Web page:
Jay Cross has posted a couple of times recently on documents seminal to learning and the net, basically pointing to the list of readings he is putting together on his wiki. It’s a good list, and I recommend it to anyone who wants to get into deeper thinking about learning and working in a networked world.
I particularly like a quote that Jay highlights from John Seely Brown:
Learning is a remarkably social process. In truth, it occurs not as a response to teaching, but rather as a result of a social framework that fosters learning. To succeed in our struggle to build technology and new media to support learning, we must move far beyond the traditional view of teaching as delivery of information. Although information is a critical part of learning, it’s only one among many forces at work. It’s profoundly misleading and ineffective to separate information, theories, and principles from the activities and situations within which they are used. Knowledge is inextricably situated in the physical and social context of its acquisition and use.
I kept thinking that I needed to dig up a Seely Brown quote for my recent Learning as Key to Social Media Success post, but I never did. This would have been a good one.
Jay’s post and the Seely Brown quote also have me thinking about the role of common points of reference, like the readings on Jay’s list, in a socially networked world.
There was a time in Western society—really not all that long ago in the grand scheme of things—when an educated person (which, of course, generally meant a wealthy white male) could expect another educated person to have read a significant number of the same books. This was a basis for learned conversations and debate.
Prior to Web 2.0. the growth in publishing and the evolution of widespread public education prior had already put this tradition on the ropes, other than in rarified pockets of academia, but the Web would seem like just the phenomenon to finish it off for good. The sheer volume of content now produced and shared, the incredibly diverse range of producers, and the ephemeral nature of so many of the connections across networks would seem to guarantee that our common points of reference would be shallow at best—e.g.., belonging to the same organization or liking the same music.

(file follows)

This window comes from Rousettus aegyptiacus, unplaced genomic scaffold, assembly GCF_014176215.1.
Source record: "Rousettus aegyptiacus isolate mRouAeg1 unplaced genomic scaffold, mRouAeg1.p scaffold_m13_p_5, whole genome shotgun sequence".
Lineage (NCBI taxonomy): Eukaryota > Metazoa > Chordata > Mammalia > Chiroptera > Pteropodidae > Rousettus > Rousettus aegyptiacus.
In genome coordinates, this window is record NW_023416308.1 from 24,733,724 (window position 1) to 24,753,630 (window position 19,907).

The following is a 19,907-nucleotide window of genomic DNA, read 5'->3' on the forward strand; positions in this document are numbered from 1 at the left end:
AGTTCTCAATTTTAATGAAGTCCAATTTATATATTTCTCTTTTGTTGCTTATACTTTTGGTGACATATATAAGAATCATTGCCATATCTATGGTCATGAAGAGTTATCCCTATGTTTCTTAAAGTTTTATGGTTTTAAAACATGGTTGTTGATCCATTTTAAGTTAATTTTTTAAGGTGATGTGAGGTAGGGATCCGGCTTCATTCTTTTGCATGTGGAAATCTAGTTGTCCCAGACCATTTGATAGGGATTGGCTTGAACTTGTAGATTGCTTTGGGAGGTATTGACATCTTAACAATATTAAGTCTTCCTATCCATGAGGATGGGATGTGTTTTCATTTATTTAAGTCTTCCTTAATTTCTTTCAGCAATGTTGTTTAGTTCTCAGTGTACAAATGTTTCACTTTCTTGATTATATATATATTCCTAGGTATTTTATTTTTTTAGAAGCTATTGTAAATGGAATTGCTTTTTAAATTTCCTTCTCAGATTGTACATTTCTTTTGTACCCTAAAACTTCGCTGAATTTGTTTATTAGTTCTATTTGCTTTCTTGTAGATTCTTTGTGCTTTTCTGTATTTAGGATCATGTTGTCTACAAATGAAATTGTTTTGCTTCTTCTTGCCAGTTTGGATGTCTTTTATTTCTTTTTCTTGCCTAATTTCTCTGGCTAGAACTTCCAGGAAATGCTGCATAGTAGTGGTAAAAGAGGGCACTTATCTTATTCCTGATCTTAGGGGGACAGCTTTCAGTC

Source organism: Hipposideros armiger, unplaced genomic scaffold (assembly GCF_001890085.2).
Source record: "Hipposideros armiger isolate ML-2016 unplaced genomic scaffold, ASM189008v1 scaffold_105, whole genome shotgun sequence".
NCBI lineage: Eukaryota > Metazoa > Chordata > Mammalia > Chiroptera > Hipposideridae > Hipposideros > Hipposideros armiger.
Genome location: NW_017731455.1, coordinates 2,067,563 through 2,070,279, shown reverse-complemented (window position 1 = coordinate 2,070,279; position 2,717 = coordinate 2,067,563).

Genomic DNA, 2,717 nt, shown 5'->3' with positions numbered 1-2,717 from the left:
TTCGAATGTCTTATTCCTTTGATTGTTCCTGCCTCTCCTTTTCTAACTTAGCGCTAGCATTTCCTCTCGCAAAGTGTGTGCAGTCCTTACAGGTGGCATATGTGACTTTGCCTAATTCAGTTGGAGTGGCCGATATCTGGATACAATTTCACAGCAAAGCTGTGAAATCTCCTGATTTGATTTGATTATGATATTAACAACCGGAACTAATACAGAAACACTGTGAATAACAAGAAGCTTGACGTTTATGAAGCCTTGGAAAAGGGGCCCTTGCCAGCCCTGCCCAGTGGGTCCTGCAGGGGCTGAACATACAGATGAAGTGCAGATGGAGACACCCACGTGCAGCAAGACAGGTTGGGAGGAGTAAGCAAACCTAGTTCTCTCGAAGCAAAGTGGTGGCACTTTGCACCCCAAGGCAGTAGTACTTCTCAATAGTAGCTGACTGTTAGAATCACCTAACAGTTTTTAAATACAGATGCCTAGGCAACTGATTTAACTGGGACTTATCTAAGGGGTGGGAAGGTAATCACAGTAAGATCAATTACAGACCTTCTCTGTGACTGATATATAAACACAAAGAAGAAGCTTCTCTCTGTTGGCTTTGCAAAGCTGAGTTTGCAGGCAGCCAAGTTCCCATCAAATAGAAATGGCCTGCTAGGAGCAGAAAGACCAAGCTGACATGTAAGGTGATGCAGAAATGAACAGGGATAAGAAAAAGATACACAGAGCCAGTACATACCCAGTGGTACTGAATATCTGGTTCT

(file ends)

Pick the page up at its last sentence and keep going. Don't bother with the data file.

Funny thing though, for all the diversity across the Web, there seems to be an abiding human tendency towards unity of thought and common identity. A new and improved version, I suppose, of the old “birds of a feather flock together.” Thus I am drawn to Jay’s blog and to his list of readings and chances are, if you are reading this, you are too. We are forging a common set of references together as an outcome of our network behavior.
This is hardly a new idea. Benkler and many others have discussed the phenomenon much more ably than I can. It reminds me, too, of Stuart Kauffman’s thinking on the emergence of order from chaos that I have referenced before in The Capacity Continuum. There are at least a couple of reasons that I was drawn to write about it here today.
The first is that finding Jay’s list resulted in something of an epiphany for me. I am undeniably interested in it and will almost certainly end up reading the items on it that I have not already read. At the same time, I realize I keep finding myself back in the same types of places on the Web—a sort of inevitable tendency to move away from diversity and towards common ground and familiar points of reference.
This is not necessarily negative, but succumbing too easily and too often to this tendency limits my potential experience on the Web. I need to make more effort to boldly go where I have not gone before. I need to get a little—or maybe a lot—less comfortable on occasion.
The second is that it occurs to me this is another area in which a digital curator may be useful. I have tended to think of curators as people (or organizations) who draw connections and help establish common points of reference—as Jay’s list does—but I think in a networked world, a curator can also serve to preserve the diversity of the network by highlighting unique or uncommon points of reference and helping participants realize the full potential of the network.
What do you think? Are you seeing any tendency to stay on familiar ground in your own Web behavior? Does it matter? Does the digital curator have a role here? I welcome your comments.
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1 thought on “Points of Reference, Comfort, and the Digital Curator”
Jeff, I definitely see that I have a tendency to gravitate toward those pieces that reinforce my own viewpoint and I have to force myself to go outside of my comfort zone to read more widely. I like your idea that the role of a digital curator might also be to find the things that challenge existing thinking/norms, particularly if they are gathering information for an organization. What good is it if we use this capacity to reinforce groupthink as opposed to actively challenging our own assumptions and beliefs. If we end up sticking with what we believe, we’ve done so after examining other aspects. If we don’t, then that’s obviously something learned, too.
I think you’re right on the money with this!